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Russia to legalize crypto mining; Korean candidate goes all out crypto

Russia to legalize crypto mining; Korean candidate goes all out crypto

China’s e-CNY makes Double 11 shopping extravaganza debut.

Russia looks to legalize crypto mining.

Korean presidential candidate Lee Jae-myung goes all out on crypto.

We’ll have more on those stories — and other news shaping the cryptocurrency and blockchain world — in this episode of The Daily Forkast November 12.


Crypto mining regulation is hitting the headlines today.

Welcome to The Daily Forkast November 12, 2021. I’m Megha Chaddah for Forkast.News, covering all things blockchain. Filling in for Editor-in-Chief Angie Lau.

Russia, which is the world’s third largest crypto mining country by share of global hashrate, is looking to legalize the industry. We’ll take a look at what that could mean for the government’s tax coffers and a whole lot more coming up.

Let’s get you up to speed from Asia to the world.

Let’s kick off with some of the top stories out of Asia today.

First up, China’s double 11 or Singles Day, not only celebrates those who are single, but it’s also the country’s biggest shopping festival, bigger than Black Friday or Cyber Monday in the US.

And this year saw the first time payments could be made using the e-CNY. Retail giant said more than 100,000 shoppers placed over 240,000 orders using it.

In the past, both and Alibaba’s Tmall e-commerce platforms have broadcast hourly sales numbers.

However, despite that not happening this time around, the event still broke records, with total sales 28% higher than last year while Tmall’s were 8% higher.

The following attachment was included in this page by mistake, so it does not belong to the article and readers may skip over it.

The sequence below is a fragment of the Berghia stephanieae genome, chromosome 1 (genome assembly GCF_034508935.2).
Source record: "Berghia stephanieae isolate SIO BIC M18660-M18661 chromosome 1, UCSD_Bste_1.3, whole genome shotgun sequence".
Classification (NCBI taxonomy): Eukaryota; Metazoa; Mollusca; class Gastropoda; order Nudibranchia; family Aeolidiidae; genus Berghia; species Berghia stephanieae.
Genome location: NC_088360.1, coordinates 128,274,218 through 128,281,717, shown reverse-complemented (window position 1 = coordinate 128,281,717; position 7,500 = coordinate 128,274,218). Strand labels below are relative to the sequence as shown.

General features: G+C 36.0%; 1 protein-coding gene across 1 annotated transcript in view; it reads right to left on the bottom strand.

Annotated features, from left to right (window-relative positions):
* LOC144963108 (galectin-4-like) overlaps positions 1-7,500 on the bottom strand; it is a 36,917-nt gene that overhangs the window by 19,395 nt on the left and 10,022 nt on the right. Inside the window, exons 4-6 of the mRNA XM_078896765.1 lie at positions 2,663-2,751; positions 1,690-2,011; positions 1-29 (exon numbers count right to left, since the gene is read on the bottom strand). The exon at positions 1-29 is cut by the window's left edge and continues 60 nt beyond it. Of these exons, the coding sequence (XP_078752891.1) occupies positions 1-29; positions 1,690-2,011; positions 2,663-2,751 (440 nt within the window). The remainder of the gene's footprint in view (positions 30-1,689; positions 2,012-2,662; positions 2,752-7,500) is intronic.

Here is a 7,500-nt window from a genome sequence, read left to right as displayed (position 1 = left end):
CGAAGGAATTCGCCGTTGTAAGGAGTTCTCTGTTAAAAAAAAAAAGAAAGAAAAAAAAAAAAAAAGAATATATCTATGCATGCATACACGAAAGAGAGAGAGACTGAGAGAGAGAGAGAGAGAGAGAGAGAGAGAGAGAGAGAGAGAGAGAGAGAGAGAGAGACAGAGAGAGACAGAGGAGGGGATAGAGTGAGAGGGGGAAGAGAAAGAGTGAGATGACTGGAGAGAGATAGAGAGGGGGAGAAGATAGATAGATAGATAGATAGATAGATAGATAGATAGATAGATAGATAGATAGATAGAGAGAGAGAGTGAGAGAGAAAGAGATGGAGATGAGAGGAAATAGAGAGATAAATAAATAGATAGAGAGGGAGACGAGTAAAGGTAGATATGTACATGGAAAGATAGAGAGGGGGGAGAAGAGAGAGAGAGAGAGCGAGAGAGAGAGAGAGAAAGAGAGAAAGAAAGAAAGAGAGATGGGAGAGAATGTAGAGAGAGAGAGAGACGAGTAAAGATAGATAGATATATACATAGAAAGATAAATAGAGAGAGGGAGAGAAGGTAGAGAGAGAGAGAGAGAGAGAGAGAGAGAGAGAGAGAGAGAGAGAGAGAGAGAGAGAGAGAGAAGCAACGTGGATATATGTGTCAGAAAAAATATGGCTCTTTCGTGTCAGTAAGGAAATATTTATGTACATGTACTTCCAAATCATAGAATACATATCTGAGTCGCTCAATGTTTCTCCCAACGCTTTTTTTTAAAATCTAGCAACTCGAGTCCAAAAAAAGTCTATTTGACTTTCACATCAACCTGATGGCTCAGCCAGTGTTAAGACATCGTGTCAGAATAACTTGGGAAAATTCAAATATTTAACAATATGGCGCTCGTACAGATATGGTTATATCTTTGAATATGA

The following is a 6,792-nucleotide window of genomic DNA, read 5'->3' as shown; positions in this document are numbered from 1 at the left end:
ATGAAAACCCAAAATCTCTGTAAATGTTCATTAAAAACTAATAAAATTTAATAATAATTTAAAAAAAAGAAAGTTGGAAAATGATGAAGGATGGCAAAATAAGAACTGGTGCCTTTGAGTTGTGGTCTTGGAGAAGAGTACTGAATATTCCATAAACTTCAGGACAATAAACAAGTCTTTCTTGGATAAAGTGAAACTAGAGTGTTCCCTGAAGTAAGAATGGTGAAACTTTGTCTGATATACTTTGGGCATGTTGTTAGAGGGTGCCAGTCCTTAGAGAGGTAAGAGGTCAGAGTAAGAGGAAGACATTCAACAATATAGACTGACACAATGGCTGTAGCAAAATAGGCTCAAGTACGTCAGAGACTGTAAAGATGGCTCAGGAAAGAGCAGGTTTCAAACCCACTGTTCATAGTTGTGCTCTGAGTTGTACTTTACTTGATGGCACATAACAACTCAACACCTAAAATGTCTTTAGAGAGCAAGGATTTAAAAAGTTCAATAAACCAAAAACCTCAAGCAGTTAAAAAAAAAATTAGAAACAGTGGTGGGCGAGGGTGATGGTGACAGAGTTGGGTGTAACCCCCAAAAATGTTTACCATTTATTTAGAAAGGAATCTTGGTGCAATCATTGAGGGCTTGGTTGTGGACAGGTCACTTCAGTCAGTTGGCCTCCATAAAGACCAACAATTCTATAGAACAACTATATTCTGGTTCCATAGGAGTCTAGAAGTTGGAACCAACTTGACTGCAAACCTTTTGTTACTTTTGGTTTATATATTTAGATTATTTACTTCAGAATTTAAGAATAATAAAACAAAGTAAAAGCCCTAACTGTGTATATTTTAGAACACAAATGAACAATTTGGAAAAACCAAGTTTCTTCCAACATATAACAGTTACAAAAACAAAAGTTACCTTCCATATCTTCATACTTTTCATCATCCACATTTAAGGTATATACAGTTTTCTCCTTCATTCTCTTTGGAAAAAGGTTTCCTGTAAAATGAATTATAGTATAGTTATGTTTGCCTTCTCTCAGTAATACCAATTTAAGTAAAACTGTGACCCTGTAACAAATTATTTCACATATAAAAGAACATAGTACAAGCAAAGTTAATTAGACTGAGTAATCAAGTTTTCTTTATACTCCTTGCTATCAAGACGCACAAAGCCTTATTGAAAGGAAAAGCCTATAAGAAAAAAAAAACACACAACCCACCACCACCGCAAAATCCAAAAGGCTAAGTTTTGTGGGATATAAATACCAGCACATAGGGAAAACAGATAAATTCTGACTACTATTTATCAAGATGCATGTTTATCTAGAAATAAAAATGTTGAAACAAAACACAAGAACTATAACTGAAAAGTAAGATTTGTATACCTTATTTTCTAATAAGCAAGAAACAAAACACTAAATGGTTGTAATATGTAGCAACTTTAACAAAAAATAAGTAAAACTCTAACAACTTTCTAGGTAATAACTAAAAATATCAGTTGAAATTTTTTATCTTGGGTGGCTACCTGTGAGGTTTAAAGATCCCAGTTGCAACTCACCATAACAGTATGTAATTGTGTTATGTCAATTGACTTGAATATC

And in South Korea, a third crypto exchange has gained its official license. Coinone follows Upbit and Korbit.

That leaves Bithumb as the only exchange out of the big four in the country that has submitted its full compliance report to the authorities but has not been registered. The reason for Bitthumb’s prolonged review has not been revealed.

However, local media outlets have suggested that one of Bithumb’s major shareholders being on trial for fraud charges may have some influence.

You can find more on those stories at Forkast.News.

Over in Russia, the government is looking to legalize the crypto mining industry.

Parliamentarian Andrei Lugovoi proposed the creation of a working group to discuss the issue after saying that miners are not paying any taxes on their earnings, which he put at a massive US$2 billion per year.

Forkast.News Timmy Shen reports.

The first deputy chairman of Russia’s Committee on Security and Anti-Corruption said the miners are making that US$2 billion at the expense of Russia’s people. And that without regulation in place, law enforcement agencies struggle to establish whether any crimes are being committed.

Well, Lugovoi also said he has regulation ready to address these issues, it is not clear as yet when it will be introduced to the Duma, Russia’s parliament.

The country was a beneficiary of the exodus of miners from China after the clampdown there, with Russia’s plentiful electricity and cold climate both being promoted as attractions for those looking to make a move.